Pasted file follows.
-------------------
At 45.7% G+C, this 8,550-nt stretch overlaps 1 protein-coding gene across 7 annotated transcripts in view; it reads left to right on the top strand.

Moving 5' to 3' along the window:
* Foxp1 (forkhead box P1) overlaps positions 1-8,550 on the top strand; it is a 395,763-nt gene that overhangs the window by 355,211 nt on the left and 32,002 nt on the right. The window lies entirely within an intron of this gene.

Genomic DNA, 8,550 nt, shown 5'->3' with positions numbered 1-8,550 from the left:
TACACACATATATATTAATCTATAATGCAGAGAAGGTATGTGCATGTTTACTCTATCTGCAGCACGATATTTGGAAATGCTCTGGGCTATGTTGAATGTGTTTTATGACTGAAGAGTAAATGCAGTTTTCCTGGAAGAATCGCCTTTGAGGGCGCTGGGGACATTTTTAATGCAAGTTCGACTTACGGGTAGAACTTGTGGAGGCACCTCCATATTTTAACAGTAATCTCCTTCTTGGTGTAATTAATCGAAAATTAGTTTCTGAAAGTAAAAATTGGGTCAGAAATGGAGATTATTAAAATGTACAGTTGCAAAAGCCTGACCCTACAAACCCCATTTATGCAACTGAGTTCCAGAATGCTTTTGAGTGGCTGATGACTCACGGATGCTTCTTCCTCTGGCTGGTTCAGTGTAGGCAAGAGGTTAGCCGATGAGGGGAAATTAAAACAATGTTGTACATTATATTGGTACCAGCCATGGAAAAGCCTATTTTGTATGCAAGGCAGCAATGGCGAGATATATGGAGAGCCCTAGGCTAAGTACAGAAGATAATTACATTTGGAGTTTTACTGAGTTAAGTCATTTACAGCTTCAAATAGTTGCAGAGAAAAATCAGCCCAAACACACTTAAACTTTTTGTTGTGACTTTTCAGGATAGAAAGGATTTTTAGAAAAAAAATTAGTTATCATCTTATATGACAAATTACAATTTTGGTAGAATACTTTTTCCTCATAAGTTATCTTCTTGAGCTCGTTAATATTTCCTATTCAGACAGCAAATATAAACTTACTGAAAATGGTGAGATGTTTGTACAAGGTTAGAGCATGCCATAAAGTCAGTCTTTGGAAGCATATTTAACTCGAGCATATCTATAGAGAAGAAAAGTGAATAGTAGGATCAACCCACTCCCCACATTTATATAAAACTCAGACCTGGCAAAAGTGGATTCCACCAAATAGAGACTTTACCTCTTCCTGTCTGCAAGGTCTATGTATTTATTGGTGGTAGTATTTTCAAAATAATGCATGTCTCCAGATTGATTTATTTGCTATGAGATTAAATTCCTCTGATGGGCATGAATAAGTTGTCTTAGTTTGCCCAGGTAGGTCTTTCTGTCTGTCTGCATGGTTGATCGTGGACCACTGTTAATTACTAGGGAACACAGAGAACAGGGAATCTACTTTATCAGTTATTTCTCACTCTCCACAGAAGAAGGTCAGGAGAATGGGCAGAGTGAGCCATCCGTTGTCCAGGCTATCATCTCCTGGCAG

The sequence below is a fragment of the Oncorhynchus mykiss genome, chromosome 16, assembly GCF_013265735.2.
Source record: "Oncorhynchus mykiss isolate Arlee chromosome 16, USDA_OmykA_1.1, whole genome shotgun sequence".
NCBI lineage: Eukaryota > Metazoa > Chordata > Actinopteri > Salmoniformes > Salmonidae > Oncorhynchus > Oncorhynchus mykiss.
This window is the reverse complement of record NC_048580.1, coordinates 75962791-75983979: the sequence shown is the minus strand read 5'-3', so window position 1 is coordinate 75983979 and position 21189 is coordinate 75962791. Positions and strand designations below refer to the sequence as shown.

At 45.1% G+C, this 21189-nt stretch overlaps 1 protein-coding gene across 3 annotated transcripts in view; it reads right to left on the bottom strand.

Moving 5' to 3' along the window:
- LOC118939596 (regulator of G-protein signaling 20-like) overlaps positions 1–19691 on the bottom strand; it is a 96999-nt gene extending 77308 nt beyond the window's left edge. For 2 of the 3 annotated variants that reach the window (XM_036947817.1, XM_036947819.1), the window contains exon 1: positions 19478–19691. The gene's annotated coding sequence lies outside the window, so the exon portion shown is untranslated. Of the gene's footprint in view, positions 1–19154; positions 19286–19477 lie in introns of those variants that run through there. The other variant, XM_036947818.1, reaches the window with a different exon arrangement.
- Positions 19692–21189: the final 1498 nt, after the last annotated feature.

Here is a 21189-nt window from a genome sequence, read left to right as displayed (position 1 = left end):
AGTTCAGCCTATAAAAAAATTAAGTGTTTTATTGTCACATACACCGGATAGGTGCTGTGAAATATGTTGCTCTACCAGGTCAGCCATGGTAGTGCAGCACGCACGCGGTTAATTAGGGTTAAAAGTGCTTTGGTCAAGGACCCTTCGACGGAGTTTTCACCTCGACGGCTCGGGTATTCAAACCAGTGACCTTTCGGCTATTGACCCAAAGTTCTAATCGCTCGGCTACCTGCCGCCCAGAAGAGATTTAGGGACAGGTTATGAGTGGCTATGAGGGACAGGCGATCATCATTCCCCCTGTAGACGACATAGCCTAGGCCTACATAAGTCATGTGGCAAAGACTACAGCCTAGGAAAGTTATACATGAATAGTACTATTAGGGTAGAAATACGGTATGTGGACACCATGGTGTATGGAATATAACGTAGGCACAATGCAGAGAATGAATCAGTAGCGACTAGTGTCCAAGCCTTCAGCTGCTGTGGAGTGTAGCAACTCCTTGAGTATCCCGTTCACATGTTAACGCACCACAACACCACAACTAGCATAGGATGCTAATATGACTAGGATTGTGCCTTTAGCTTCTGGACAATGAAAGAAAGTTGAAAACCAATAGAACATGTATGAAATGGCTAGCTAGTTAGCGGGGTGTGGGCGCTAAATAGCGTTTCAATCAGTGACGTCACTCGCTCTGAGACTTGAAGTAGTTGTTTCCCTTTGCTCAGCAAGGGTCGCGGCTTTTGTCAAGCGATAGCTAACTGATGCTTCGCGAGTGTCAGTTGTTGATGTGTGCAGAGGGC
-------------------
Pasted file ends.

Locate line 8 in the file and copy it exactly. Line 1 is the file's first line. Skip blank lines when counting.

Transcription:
NCBI lineage: Eukaryota > Metazoa > Chordata > Actinopteri > Salmoniformes > Salmonidae > Oncorhynchus > Oncorhynchus mykiss.